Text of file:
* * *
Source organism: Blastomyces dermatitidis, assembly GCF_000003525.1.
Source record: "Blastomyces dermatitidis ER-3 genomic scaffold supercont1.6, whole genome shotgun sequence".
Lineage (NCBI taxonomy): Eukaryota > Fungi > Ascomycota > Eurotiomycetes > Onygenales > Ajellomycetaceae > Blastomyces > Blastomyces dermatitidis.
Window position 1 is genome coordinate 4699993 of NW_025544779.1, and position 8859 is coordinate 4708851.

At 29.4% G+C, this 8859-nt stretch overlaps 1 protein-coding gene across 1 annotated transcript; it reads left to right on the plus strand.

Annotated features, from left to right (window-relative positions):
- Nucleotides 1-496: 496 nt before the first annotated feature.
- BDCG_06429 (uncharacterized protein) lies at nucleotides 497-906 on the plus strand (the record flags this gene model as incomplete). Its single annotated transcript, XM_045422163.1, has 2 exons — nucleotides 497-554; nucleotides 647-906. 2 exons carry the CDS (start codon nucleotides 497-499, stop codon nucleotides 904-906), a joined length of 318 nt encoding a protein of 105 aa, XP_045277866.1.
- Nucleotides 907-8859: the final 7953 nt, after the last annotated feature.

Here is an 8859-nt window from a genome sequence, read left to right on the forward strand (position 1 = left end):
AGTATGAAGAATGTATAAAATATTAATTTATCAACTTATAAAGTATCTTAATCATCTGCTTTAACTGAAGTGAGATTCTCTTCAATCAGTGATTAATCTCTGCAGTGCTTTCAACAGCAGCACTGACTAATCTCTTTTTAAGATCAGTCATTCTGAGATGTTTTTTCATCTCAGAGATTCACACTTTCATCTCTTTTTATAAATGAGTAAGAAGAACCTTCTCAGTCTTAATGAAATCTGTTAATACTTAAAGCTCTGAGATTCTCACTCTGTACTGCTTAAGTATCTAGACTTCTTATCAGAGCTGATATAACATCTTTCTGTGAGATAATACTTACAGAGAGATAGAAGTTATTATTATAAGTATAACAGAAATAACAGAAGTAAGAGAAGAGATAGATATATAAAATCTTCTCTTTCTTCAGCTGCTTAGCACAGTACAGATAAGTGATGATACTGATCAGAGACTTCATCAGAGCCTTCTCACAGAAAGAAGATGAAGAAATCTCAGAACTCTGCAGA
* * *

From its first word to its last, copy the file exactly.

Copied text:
Source organism: Blastomyces dermatitidis, assembly GCF_000003525.1.
Source record: "Blastomyces dermatitidis ER-3 genomic scaffold supercont1.6, whole genome shotgun sequence".
Lineage (NCBI taxonomy): Eukaryota > Fungi > Ascomycota > Eurotiomycetes > Onygenales > Ajellomycetaceae > Blastomyces > Blastomyces dermatitidis.
Window position 1 is genome coordinate 4699993 of NW_025544779.1, and position 8859 is coordinate 4708851.

At 29.4% G+C, this 8859-nt stretch overlaps 1 protein-coding gene across 1 annotated transcript; it reads left to right on the plus strand.

Annotated features, from left to right (window-relative positions):
- Nucleotides 1-496: 496 nt before the first annotated feature.
- BDCG_06429 (uncharacterized protein) lies at nucleotides 497-906 on the plus strand (the record flags this gene model as incomplete). Its single annotated transcript, XM_045422163.1, has 2 exons — nucleotides 497-554; nucleotides 647-906. 2 exons carry the CDS (start codon nucleotides 497-499, stop codon nucleotides 904-906), a joined length of 318 nt encoding a protein of 105 aa, XP_045277866.1.
- Nucleotides 907-8859: the final 7953 nt, after the last annotated feature.

Here is an 8859-nt window from a genome sequence, read left to right on the forward strand (position 1 = left end):
AGTATGAAGAATGTATAAAATATTAATTTATCAACTTATAAAGTATCTTAATCATCTGCTTTAACTGAAGTGAGATTCTCTTCAATCAGTGATTAATCTCTGCAGTGCTTTCAACAGCAGCACTGACTAATCTCTTTTTAAGATCAGTCATTCTGAGATGTTTTTTCATCTCAGAGATTCACACTTTCATCTCTTTTTATAAATGAGTAAGAAGAACCTTCTCAGTCTTAATGAAATCTGTTAATACTTAAAGCTCTGAGATTCTCACTCTGTACTGCTTAAGTATCTAGACTTCTTATCAGAGCTGATATAACATCTTTCTGTGAGATAATACTTACAGAGAGATAGAAGTTATTATTATAAGTATAACAGAAATAACAGAAGTAAGAGAAGAGATAGATATATAAAATCTTCTCTTTCTTCAGCTGCTTAGCACAGTACAGATAAGTGATGATACTGATCAGAGACTTCATCAGAGCCTTCTCACAGAAAGAAGATGAAGAAATCTCAGAACTCTGCAGA